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Wages Remain Hot While Job Listings Cool Off

Salaries are skyrocketing in the regions as Kiwi employers battle to attract staff and combat the rising cost of living, according to the analysis of over 77,000 vacancies listed on Trade Me Jobs for the quarter ending 30 June (Q2).

Trade Me Jobs Sales Director, Matt Tolich, said salaries boomed across the country in Q2. “Nationwide, the average salary increased by 2 per cent year-on-year, or $1,068, to reach $66,016, while a number of regions around the country saw wages hit new records.”

The Bay of Plenty, Canterbury, Gisborne, Hawke's Bay, Manawatū/Whanganui, Marlborough, Nelson/Tasman, Otago, Southland and Waikato regions all saw their highest average salary ever in the second quarter of this year.

Mr Tolich puts the salary increases down to the rising cost of living, paired with the competitive market conditions. “The increasing cost of living is top of mind for many Kiwis and employers are feeling pressure to pay more to keep up with inflation. On top of this, putting more money on the table continues to be a great way for Kiwi businesses to attract candidates in the talent-short market.

“These market conditions mean candidates have a lot of bargaining power, and it’s a great time for Kiwis to look at their options, or ask for a payrise.”

In the two highest paid regions, Auckland and Wellington, Mr Tolich said average salaries fell slightly in Q2 when compared with the same period in 2021. “These were the only two regions to see a drop, but remained the highest paid spots in the country.”

Job listings stabilise

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Mr Tolich said when it came to the number of job vacancies, the market showed signs of settling in Q2 after the pandemic wreaked havoc over the past couple of years. “Since the beginning of 2020, we have seen the market go through a number of lockdown lulls, followed by sugar rushes fuelled by pent up demand.”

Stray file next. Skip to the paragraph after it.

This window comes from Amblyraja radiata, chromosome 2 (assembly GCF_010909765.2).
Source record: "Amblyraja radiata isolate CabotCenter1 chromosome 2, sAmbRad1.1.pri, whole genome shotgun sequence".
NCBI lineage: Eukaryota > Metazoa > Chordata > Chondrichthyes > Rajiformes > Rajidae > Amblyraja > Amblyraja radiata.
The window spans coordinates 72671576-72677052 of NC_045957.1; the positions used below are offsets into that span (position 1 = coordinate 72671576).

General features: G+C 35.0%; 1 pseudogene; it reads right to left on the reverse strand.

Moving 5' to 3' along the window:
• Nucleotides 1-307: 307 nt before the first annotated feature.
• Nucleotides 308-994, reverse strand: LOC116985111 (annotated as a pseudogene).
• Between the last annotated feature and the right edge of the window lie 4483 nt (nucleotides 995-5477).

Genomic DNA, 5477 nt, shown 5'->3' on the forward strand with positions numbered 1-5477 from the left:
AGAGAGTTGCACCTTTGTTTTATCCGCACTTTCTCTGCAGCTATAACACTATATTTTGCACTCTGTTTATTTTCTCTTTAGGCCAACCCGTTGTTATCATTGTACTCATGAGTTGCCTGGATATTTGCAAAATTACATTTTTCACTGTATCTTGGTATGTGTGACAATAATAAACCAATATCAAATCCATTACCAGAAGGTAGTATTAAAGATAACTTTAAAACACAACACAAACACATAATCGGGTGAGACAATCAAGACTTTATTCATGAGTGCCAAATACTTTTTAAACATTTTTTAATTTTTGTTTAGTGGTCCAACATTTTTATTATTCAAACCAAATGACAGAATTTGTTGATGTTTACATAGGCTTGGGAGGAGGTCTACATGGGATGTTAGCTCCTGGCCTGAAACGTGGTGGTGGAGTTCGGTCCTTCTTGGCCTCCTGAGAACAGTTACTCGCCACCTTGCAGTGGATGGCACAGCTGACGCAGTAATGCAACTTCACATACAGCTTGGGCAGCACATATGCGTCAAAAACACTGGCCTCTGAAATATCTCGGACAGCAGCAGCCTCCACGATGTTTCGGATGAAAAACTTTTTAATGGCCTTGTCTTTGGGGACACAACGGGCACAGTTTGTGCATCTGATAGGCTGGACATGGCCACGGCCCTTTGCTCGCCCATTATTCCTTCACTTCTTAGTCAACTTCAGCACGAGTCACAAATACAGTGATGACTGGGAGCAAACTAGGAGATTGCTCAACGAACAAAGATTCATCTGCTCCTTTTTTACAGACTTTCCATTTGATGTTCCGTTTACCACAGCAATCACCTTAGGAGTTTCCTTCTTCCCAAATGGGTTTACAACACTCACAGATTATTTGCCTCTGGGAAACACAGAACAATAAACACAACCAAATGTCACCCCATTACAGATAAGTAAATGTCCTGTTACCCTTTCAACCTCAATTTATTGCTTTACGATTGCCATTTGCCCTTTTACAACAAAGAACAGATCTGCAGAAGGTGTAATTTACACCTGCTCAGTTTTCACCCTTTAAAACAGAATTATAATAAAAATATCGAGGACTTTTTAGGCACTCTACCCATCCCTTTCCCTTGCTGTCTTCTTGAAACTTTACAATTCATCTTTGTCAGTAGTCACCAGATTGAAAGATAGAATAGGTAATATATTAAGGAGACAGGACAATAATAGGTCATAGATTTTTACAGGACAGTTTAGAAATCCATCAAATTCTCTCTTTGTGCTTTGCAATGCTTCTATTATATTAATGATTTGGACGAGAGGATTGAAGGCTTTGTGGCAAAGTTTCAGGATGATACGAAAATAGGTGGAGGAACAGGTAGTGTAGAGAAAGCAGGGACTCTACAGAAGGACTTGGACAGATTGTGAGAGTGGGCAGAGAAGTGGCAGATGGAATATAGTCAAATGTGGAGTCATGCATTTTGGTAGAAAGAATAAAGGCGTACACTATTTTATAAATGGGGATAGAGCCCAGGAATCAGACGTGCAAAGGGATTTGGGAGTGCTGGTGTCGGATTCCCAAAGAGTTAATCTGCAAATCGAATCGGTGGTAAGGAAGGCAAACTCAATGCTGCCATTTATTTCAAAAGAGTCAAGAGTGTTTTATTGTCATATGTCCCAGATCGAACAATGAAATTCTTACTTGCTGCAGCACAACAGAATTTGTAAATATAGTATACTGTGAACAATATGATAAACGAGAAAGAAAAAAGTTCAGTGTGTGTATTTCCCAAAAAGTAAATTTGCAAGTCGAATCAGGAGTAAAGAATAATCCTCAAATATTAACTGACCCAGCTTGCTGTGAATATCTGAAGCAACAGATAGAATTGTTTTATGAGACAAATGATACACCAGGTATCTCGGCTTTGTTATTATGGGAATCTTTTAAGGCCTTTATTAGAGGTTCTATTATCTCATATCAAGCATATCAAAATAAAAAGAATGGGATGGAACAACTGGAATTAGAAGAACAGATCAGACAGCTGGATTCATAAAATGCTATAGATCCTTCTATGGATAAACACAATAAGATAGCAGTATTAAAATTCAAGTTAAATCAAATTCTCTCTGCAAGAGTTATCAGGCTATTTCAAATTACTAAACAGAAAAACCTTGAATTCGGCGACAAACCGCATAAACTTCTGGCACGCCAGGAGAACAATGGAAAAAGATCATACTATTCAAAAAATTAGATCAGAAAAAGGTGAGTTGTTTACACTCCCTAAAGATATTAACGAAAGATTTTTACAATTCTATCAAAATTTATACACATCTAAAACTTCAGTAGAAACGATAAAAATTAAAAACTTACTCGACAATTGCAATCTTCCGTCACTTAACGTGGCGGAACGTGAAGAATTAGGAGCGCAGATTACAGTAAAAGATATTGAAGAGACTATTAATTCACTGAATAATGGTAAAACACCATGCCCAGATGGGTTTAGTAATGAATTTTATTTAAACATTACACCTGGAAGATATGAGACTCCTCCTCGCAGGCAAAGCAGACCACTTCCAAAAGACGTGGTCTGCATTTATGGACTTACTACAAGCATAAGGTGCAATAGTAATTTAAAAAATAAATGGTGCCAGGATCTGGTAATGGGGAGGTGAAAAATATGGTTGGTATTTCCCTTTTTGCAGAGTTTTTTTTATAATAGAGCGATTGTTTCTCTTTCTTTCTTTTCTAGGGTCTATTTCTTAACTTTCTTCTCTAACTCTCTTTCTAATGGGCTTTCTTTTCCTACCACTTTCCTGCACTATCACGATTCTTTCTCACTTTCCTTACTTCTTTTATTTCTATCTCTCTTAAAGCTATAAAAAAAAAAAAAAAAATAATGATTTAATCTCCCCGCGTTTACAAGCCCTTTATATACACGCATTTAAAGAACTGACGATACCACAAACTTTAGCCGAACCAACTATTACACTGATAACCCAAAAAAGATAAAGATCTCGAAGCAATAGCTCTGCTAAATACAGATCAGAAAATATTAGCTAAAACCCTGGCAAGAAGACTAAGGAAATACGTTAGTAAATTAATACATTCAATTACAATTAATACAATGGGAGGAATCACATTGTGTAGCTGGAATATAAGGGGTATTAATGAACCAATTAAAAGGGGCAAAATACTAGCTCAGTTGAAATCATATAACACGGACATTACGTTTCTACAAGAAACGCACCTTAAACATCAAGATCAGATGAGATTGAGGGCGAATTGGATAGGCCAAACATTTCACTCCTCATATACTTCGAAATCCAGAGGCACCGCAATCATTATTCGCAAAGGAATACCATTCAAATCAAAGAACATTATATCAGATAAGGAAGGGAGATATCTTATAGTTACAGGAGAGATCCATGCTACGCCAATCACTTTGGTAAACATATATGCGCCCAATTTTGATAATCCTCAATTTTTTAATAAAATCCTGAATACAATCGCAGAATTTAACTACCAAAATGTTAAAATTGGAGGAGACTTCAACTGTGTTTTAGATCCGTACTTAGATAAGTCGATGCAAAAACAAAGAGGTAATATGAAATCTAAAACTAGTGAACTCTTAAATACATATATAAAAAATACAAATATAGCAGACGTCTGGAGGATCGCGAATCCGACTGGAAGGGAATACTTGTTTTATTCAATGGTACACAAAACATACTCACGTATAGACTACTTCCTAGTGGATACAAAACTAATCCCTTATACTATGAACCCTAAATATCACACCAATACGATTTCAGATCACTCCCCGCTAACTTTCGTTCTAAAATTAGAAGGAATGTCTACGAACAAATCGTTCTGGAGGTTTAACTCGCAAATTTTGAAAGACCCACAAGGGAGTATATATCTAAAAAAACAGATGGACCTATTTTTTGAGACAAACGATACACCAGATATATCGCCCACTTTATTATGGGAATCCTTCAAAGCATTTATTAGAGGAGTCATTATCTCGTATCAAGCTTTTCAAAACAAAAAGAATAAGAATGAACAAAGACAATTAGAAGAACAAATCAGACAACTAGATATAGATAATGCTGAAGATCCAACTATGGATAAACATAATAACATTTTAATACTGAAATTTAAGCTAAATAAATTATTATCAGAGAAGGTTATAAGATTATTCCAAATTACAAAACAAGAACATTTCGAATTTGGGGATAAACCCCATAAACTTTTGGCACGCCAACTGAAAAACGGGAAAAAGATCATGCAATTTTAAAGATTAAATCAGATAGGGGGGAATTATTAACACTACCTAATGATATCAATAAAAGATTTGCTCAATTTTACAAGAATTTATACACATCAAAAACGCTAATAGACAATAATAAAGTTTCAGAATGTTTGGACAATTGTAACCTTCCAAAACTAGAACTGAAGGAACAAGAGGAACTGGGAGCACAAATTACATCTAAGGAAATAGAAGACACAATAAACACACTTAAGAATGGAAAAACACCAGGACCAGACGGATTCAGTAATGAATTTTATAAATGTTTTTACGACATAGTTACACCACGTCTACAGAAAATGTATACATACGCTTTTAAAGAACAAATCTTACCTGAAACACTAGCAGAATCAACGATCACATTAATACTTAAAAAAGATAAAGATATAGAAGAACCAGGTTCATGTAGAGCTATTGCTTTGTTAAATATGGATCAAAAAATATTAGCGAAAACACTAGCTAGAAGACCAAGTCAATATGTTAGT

Last quarter, Mr Tolich said the number of jobs listed onsite fell by 5 per cent when compared with the same period in 2021. “This is the first time we have seen a year-on-year drop in listings since 2020, but what we’re really seeing now is the market finding its feet again.

“While a drop in listings might seem concerning to Kiwis looking for a new job, the number of roles advertised in Q2 was actually significantly higher than we were seeing pre-Covid.”

When compared with the same period in 2019, Mr Tolich said the number of job listings in Q2 marked a 19 per cent increase. “The jobs market looks to be levelling off, but it’s certainly still in a stronger position than it was in the pre-pandemic world.”

Mr Tolich said taking a closer look at the regions, the largest drops in listings were seen in the Auckland (-14%) and Wellington (-7%) regions.

However, not every region saw a year-on-year drop in listings in Q2. “Northland (+11%), Marlborough (+9%), Taranaki (+8%), Canterbury (+5%), Bay of Plenty (+3%), and West Coast (+1%) all bucked the national trend and saw listings increase when compared with the same quarter in 2021.”

Job applications continue to increase nationwide

Nationwide, we saw a 3 per cent jump in the number of applications per job listed onsite in Q2 when compared with the first three months of the year. “This marks the second quarter in a row where applications have increased, after they also climbed 2 per cent quarter-on-quarter in the first three months of 2022.

"As life in New Zealand returns to a new kind of normal and we learn to live with Covid in our communities, it seems more Kiwis are finding the confidence to take the next step in their career and looking to make a move."

Looking around the country, Mr Tolich said applications per listing increased in every region except Canterbury, Marlborough, Manawatū/Whanganui, and Wellington in Q2. ”The Bay of Plenty (+7%), Hawke’s Bay (+20%), Nelson/Tasman (+17%) and Northland (8%) regions saw the biggest year-on-year jumps in job applications per listing during the quarter.”

Market changes expected in the coming months

Looking ahead to the rest of the year, Mr Tolich said we may be entering a period where the market sees some big shifts. “With high salaries and an abundance of listings, it’s still a job seekers market, but we may see this change as we head into the second half of the year.

However, Mr Tolich said there are positive changes ahead for Kiwi businesses struggling to find candidates. “A significant number of migrants will enter the country when the borders open up this month. This will no doubt shake up the market and hopefully help fill those roles.”

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